It will of course be appreciated that the target 16 may have been contacted by a plurality of liquid droplets which have undergone a liquid to solid phase transition and the pressure applied by the rollers 18F and 18R is applicable to the entire target 16 and all of the droplets or dots 14 carried by the target. It will also be appreciated that the droplet 14 may actually penetrate the target 16, depending on the nature of the target 16. As shown in FIG. 5, the modulated dot 14M extends along the surface only of the target 16. However, a permeable target, such as paper, will allow the droplet 14 to actually penetrate the target 16 as depicted by the line 14F. In either case, the shape of the dot 14D which extends outwardly from the target 16 prior to modulation or application of pressure has a lesser area overlying the surface of the target 16 than after the modulation or application of pressure, as depicted by the shape of the dot 14M. In accordance with this invention, the application of pressure or modulation increases the target area covered by the dot 14m as compared with the dot 14D by at least five percent and preferably by at least twenty percent.
In accordance with another important aspect of the invention, the amount of pressure applied to the target 16 carrying the dots 14F may be controlled. In other words, the pressure may be increased to increase the spreading of the dots 14M or may be decreased to decrease the spreading of the dots 14M. Reference will now be made to FIG. 6, wherein an apparatus is shown capable of controlling the pressure and thus the modulation of the dot size.
As shown in FIG. 6, a dot 14D is in the process of being modulated or spread by roller 18F at the front of the target 16 while the roller 18R is free to roll but otherwise fixed in place at its axis 20 which extends through support members 22 secured to a frame 24. Support members 26 for the roller 18F are free to move toward or away from target 16 with a resulting movement of the axis 28 for the roller 18F. This is accomplished by means of an eccentric 30 which contacts a roller 32, also attached to the support members 26. As the eccentric 30 is moved about its axis of rotation 32, the roller 32, the support members 26 and the roller 18F will move from left to right and vice versa. As the roller 18F moves to the right, the pressure on the target 16 and the dot 14D is increased. As the roller 18F moves to the left, that same pressure is decreased. A spring 34 connected between the frame 24 and the arm 36 extending from support members 26 maintains the roller 32 in contact with the eccentric 30.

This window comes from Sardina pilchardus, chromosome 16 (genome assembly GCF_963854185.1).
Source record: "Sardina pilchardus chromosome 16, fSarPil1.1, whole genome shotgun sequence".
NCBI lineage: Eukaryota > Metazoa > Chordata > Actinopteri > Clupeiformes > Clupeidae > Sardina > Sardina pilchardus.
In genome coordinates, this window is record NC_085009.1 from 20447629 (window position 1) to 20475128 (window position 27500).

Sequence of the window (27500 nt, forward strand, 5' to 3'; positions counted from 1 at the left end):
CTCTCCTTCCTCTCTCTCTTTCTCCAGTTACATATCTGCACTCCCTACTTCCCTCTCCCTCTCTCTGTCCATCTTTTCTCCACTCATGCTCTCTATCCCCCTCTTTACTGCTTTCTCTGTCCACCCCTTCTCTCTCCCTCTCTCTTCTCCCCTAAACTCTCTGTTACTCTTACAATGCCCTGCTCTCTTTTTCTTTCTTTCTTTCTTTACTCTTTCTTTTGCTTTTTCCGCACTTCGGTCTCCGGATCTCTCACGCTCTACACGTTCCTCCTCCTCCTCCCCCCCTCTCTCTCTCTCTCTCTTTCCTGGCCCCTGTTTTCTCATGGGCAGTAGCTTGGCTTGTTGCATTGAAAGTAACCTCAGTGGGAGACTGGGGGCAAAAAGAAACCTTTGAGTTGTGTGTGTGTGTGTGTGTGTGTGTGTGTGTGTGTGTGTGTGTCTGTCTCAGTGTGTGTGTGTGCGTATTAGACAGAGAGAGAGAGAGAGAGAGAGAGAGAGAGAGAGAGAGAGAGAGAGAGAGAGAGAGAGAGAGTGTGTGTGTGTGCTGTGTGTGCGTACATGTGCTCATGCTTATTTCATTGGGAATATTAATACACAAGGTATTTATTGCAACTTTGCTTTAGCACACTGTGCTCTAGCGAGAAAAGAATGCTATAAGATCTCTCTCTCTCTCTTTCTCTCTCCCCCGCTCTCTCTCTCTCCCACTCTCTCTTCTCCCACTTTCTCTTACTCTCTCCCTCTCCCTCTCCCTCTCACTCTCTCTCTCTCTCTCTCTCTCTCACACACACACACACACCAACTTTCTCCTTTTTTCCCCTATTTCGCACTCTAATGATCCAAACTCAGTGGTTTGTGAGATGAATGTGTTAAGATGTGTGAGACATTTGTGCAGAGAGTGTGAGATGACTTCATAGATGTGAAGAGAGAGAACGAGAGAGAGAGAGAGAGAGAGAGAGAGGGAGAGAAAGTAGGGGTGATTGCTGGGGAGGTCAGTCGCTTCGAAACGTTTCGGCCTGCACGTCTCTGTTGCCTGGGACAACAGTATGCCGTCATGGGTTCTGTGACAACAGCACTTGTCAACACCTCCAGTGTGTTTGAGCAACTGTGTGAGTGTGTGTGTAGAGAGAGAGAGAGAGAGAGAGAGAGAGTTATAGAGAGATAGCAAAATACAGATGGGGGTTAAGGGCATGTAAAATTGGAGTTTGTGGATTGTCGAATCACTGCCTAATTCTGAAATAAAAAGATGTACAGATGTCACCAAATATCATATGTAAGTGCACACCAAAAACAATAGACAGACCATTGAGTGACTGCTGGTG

In accordance with this invention, the eccentric 30 may be set by an operator, either directly or indirectly. As shown, a control knob 38 mechanically coupled to the eccentric 30 may be rotated which, in turn, will control the position of the eccentric 30 and the degree of pressure available for modulation of the dot 14D. The coupling between the knob 38 and the eccentric 30 may be a mechanical connection or may be achieved by other electrical or electro-mechanical means capable of controlling the position of the eccentric 30.